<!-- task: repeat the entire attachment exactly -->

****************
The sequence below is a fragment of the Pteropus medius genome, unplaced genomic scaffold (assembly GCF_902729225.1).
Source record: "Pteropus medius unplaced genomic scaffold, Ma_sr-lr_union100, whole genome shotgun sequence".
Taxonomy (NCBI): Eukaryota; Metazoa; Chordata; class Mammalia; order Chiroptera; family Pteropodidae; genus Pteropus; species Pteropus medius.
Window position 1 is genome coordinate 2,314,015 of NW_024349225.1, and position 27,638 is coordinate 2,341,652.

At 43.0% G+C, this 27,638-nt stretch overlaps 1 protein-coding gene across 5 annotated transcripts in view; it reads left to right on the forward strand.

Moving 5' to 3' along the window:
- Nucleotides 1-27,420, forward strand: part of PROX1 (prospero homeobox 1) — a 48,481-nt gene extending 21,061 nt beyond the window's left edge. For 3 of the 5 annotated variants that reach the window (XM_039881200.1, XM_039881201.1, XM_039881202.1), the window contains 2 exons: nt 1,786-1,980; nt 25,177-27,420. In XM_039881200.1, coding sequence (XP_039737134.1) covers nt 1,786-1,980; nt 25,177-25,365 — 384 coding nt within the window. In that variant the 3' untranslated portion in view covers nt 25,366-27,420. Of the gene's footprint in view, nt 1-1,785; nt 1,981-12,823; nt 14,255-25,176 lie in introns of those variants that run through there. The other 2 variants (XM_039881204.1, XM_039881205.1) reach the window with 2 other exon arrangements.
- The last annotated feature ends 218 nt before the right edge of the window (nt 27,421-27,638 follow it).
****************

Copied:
The sequence below is a fragment of the Pteropus medius genome, unplaced genomic scaffold (assembly GCF_902729225.1).
Source record: "Pteropus medius unplaced genomic scaffold, Ma_sr-lr_union100, whole genome shotgun sequence".
Taxonomy (NCBI): Eukaryota; Metazoa; Chordata; class Mammalia; order Chiroptera; family Pteropodidae; genus Pteropus; species Pteropus medius.
Window position 1 is genome coordinate 2,314,015 of NW_024349225.1, and position 27,638 is coordinate 2,341,652.

At 43.0% G+C, this 27,638-nt stretch overlaps 1 protein-coding gene across 5 annotated transcripts in view; it reads left to right on the forward strand.

Moving 5' to 3' along the window:
- Nucleotides 1-27,420, forward strand: part of PROX1 (prospero homeobox 1) — a 48,481-nt gene extending 21,061 nt beyond the window's left edge. For 3 of the 5 annotated variants that reach the window (XM_039881200.1, XM_039881201.1, XM_039881202.1), the window contains 2 exons: nt 1,786-1,980; nt 25,177-27,420. In XM_039881200.1, coding sequence (XP_039737134.1) covers nt 1,786-1,980; nt 25,177-25,365 — 384 coding nt within the window. In that variant the 3' untranslated portion in view covers nt 25,366-27,420. Of the gene's footprint in view, nt 1-1,785; nt 1,981-12,823; nt 14,255-25,176 lie in introns of those variants that run through there. The other 2 variants (XM_039881204.1, XM_039881205.1) reach the window with 2 other exon arrangements.
- The last annotated feature ends 218 nt before the right edge of the window (nt 27,421-27,638 follow it).